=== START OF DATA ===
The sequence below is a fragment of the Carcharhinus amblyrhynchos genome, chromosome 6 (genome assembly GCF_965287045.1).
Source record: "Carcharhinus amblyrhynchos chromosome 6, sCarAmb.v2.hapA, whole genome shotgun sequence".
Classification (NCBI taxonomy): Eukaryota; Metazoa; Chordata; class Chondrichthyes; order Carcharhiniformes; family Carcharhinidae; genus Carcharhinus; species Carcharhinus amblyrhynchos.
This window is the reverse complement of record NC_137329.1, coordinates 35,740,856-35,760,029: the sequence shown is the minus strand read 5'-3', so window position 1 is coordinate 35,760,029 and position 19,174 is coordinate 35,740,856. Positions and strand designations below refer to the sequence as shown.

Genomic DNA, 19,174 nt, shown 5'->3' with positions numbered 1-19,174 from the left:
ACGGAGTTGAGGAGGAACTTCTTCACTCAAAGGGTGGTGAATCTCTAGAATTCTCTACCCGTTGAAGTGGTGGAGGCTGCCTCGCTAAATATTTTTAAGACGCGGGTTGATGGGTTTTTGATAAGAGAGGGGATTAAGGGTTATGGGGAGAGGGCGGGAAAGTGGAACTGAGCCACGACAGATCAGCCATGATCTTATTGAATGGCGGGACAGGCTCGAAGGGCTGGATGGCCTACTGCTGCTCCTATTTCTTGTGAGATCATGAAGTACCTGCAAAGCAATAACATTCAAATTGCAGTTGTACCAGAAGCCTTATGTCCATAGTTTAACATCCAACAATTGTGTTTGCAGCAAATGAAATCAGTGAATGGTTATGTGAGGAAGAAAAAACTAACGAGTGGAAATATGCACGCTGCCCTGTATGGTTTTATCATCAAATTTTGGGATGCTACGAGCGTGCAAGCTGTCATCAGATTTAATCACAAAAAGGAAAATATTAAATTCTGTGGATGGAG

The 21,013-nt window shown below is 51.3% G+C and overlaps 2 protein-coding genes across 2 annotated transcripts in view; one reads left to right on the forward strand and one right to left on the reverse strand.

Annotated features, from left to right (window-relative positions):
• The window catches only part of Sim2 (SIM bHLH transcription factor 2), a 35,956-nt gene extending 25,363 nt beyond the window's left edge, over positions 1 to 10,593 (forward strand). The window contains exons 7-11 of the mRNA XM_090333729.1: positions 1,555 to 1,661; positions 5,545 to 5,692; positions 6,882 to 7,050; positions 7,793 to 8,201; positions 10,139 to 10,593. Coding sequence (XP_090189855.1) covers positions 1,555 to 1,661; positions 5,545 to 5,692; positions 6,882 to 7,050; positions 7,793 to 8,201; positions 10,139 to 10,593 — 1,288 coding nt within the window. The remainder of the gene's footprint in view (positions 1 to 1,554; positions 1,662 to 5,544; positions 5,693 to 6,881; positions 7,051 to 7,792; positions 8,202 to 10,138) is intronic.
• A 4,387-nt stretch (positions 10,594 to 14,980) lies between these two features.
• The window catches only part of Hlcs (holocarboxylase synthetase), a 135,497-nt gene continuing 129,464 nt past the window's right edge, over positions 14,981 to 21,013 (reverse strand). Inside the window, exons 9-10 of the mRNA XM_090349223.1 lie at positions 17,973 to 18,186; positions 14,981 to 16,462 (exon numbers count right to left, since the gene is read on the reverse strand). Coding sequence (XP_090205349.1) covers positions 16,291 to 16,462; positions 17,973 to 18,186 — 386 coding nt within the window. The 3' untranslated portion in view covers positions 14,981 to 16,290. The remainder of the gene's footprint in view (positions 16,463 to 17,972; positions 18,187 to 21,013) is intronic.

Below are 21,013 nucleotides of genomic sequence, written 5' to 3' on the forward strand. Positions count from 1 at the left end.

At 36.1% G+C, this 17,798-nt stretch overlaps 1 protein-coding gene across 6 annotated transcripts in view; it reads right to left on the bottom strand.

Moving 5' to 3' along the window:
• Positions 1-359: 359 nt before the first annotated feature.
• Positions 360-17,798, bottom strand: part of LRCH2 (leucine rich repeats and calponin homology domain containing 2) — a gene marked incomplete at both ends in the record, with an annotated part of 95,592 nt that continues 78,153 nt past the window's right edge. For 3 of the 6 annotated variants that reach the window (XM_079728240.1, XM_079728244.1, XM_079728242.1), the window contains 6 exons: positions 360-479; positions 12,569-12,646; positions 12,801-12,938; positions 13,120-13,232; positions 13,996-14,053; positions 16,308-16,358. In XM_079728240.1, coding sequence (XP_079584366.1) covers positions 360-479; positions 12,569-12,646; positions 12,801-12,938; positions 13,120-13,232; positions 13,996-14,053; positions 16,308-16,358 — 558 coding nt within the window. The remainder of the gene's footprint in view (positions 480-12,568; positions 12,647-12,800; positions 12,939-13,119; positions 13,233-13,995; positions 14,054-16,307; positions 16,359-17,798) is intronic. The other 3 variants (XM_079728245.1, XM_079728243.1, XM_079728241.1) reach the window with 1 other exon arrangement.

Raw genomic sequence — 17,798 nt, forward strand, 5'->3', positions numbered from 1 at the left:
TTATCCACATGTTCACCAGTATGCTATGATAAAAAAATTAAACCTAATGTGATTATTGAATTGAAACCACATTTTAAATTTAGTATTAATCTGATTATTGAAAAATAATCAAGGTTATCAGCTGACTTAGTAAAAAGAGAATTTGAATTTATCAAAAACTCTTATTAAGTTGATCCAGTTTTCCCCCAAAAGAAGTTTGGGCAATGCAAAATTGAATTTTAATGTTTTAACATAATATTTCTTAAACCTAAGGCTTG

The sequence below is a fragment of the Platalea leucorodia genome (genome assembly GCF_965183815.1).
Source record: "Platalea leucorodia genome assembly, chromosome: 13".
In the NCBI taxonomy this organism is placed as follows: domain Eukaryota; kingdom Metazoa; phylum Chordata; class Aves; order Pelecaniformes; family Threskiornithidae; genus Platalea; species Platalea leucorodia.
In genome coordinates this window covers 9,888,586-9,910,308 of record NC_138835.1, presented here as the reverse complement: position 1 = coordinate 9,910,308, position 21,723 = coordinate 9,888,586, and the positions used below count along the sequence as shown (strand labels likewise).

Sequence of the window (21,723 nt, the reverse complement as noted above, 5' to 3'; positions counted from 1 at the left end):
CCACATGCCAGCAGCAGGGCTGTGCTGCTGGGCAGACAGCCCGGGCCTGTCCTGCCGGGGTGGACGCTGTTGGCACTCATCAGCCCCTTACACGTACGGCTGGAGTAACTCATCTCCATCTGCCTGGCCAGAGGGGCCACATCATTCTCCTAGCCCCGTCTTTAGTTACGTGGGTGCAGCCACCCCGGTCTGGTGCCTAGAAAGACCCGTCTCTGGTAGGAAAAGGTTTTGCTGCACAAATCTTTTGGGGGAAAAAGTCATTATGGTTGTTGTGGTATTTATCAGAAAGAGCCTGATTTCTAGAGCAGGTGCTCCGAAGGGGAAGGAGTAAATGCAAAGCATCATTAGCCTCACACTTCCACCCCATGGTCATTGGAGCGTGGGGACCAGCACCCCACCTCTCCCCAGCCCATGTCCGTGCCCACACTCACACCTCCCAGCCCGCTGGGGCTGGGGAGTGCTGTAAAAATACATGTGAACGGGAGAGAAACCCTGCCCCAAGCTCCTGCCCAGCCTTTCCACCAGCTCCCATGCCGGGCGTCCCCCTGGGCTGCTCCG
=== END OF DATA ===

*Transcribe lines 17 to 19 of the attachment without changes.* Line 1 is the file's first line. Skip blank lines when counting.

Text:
Raw genomic sequence — 17,798 nt, forward strand, 5'->3', positions numbered from 1 at the left:
TTATCCACATGTTCACCAGTATGCTATGATAAAAAAATTAAACCTAATGTGATTATTGAATTGAAACCACATTTTAAATTTAGTATTAATCTGATTATTGAAAAATAATCAAGGTTATCAGCTGACTTAGTAAAAAGAGAATTTGAATTTATCAAAAACTCTTATTAAGTTGATCCAGTTTTCCCCCAAAAGAAGTTTGGGCAATGCAAAATTGAATTTTAATGTTTTAACATAATATTTCTTAAACCTAAGGCTTG

The sequence below is a fragment of the Platalea leucorodia genome (genome assembly GCF_965183815.1).